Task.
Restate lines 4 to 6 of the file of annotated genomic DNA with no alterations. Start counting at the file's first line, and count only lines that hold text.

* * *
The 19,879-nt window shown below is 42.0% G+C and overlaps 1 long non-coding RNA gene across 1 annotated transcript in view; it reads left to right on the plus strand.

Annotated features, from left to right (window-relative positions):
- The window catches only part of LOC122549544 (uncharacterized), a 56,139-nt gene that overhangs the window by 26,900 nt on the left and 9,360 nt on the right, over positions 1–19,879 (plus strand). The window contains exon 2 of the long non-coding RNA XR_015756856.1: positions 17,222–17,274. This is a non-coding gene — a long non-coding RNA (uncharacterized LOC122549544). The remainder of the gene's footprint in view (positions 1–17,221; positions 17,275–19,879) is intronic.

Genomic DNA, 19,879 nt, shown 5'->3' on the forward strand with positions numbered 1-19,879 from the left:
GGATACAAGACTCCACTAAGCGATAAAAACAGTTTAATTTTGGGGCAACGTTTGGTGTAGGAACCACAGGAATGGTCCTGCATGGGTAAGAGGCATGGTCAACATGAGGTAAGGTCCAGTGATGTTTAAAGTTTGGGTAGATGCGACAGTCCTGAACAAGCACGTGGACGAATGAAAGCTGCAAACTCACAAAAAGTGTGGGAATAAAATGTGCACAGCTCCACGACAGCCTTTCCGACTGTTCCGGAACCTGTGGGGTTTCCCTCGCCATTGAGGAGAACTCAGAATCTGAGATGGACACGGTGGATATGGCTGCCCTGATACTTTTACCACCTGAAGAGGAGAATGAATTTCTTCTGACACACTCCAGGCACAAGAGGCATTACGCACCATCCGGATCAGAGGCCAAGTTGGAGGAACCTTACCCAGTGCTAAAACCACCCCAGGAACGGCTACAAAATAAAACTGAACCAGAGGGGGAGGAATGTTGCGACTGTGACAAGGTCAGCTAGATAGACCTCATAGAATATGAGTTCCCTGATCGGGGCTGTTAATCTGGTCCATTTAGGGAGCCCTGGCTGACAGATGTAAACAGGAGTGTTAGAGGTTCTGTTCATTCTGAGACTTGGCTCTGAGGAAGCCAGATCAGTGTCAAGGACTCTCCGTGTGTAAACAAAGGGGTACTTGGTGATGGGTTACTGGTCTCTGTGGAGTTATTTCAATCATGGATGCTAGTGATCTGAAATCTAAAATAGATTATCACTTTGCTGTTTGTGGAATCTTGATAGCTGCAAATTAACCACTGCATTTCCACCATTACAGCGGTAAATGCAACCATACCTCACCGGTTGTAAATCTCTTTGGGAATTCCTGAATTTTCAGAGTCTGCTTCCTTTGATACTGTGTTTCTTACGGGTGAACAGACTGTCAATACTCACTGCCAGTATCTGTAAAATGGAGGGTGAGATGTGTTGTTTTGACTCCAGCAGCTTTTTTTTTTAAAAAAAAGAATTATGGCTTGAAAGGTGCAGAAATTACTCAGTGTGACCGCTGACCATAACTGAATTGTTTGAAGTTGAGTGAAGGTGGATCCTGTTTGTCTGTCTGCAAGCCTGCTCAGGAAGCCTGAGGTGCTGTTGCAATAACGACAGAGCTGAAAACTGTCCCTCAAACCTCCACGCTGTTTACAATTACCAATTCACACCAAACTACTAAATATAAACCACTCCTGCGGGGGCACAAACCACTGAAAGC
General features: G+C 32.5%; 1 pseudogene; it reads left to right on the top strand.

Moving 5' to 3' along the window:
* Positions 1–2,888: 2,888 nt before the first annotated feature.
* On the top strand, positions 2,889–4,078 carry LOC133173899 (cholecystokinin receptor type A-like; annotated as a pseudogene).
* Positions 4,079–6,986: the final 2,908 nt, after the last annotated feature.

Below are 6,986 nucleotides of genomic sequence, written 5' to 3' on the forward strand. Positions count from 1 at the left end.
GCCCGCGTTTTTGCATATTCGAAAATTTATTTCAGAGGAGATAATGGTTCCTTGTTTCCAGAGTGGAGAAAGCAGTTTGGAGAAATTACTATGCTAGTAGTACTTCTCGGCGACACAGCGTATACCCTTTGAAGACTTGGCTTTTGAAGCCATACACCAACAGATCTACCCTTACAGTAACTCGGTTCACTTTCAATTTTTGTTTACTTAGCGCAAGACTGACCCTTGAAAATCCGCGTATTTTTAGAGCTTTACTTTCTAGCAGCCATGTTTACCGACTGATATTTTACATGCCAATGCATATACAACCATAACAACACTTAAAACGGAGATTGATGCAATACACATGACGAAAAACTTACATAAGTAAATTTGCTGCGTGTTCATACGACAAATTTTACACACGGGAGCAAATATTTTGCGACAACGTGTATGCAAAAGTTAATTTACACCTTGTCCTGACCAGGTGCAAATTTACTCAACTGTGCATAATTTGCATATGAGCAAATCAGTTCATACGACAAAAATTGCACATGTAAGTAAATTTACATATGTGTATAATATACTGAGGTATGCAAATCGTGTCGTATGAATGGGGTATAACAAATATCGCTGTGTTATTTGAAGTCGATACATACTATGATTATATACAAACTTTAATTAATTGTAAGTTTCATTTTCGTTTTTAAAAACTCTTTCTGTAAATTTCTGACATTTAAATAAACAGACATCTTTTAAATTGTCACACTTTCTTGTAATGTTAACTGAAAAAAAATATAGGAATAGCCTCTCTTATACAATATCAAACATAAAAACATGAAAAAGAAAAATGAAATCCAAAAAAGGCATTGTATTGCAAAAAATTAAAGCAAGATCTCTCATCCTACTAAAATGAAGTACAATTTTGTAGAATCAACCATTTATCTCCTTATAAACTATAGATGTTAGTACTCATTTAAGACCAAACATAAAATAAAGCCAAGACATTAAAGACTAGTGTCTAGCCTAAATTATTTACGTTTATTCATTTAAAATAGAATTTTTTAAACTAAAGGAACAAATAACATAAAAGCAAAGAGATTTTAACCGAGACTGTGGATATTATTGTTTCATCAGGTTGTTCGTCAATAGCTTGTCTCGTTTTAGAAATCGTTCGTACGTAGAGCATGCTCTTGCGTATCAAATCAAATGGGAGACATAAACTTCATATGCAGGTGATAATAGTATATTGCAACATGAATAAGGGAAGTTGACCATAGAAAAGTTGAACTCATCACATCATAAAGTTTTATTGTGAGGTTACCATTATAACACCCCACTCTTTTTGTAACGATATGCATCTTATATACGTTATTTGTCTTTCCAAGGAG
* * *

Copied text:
Genomic DNA, 19,879 nt, shown 5'->3' on the forward strand with positions numbered 1-19,879 from the left:
GGATACAAGACTCCACTAAGCGATAAAAACAGTTTAATTTTGGGGCAACGTTTGGTGTAGGAACCACAGGAATGGTCCTGCATGGGTAAGAGGCATGGTCAACATGAGGTAAGGTCCAGTGATGTTTAAAGTTTGGGTAGATGCGACAGTCCTGAACAAGCACGTGGACGAATGAAAGCTGCAAACTCACAAAAAGTGTGGGAATAAAATGTGCACAGCTCCACGACAGCCTTTCCGACTGTTCCGGAACCTGTGGGGTTTCCCTCGCCATTGAGGAGAACTCAGAATCTGAGATGGACACGGTGGATATGGCTGCCCTGATACTTTTACCACCTGAAGAGGAGAATGAATTTCTTCTGACACACTCCAGGCACAAGAGGCATTACGCACCATCCGGATCAGAGGCCAAGTTGGAGGAACCTTACCCAGTGCTAAAACCACCCCAGGAACGGCTACAAAATAAAACTGAACCAGAGGGGGAGGAATGTTGCGACTGTGACAAGGTCAGCTAGATAGACCTCATAGAATATGAGTTCCCTGATCGGGGCTGTTAATCTGGTCCATTTAGGGAGCCCTGGCTGACAGATGTAAACAGGAGTGTTAGAGGTTCTGTTCATTCTGAGACTTGGCTCTGAGGAAGCCAGATCAGTGTCAAGGACTCTCCGTGTGTAAACAAAGGGGTACTTGGTGATGGGTTACTGGTCTCTGTGGAGTTATTTCAATCATGGATGCTAGTGATCTGAAATCTAAAATAGATTATCACTTTGCTGTTTGTGGAATCTTGATAGCTGCAAATTAACCACTGCATTTCCACCATTACAGCGGTAAATGCAACCATACCTCACCGGTTGTAAATCTCTTTGGGAATTCCTGAATTTTCAGAGTCTGCTTCCTTTGATACTGTGTTTCTTACGGGTGAACAGACTGTCAATACTCACTGCCAGTATCTGTAAAATGGAGGGTGAGATGTGTTGTTTTGACTCCAGCAGCTTTTTTTTTTAAAAAAAAGAATTATGGCTTGAAAGGTGCAGAAATTACTCAGTGTGACCGCTGACCATAACTGAATTGTTTGAAGTTGAGTGAAGGTGGATCCTGTTTGTCTGTCTGCAAGCCTGCTCAGGAAGCCTGAGGTGCTGTTGCAATAACGACAGAGCTGAAAACTGTCCCTCAAACCTCCACGCTGTTTACAATTACCAATTCACACCAAACTACTAAATATAAACCACTCCTGCGGGGGCACAAACCACTGAAAGC
General features: G+C 32.5%; 1 pseudogene; it reads left to right on the top strand.